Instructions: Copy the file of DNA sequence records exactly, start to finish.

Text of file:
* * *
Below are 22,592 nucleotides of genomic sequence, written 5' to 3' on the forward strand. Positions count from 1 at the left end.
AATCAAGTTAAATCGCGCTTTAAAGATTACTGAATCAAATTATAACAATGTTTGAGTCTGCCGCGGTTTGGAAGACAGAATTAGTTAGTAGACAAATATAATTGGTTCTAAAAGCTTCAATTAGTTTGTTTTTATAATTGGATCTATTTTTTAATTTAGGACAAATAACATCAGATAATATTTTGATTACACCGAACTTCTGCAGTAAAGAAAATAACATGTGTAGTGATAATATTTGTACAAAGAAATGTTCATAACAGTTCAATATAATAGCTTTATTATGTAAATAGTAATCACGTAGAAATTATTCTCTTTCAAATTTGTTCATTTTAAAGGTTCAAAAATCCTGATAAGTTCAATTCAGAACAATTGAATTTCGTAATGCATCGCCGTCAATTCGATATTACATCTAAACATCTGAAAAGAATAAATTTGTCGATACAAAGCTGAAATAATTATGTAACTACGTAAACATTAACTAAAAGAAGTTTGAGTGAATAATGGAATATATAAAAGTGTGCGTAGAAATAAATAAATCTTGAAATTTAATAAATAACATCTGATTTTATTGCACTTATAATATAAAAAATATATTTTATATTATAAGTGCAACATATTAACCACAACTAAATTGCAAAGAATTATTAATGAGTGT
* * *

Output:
Below are 22,592 nucleotides of genomic sequence, written 5' to 3' on the forward strand. Positions count from 1 at the left end.
AATCAAGTTAAATCGCGCTTTAAAGATTACTGAATCAAATTATAACAATGTTTGAGTCTGCCGCGGTTTGGAAGACAGAATTAGTTAGTAGACAAATATAATTGGTTCTAAAAGCTTCAATTAGTTTGTTTTTATAATTGGATCTATTTTTTAATTTAGGACAAATAACATCAGATAATATTTTGATTACACCGAACTTCTGCAGTAAAGAAAATAACATGTGTAGTGATAATATTTGTACAAAGAAATGTTCATAACAGTTCAATATAATAGCTTTATTATGTAAATAGTAATCACGTAGAAATTATTCTCTTTCAAATTTGTTCATTTTAAAGGTTCAAAAATCCTGATAAGTTCAATTCAGAACAATTGAATTTCGTAATGCATCGCCGTCAATTCGATATTACATCTAAACATCTGAAAAGAATAAATTTGTCGATACAAAGCTGAAATAATTATGTAACTACGTAAACATTAACTAAAAGAAGTTTGAGTGAATAATGGAATATATAAAAGTGTGCGTAGAAATAAATAAATCTTGAAATTTAATAAATAACATCTGATTTTATTGCACTTATAATATAAAAAATATATTTTATATTATAAGTGCAACATATTAACCACAACTAAATTGCAAAGAATTATTAATGAGTGT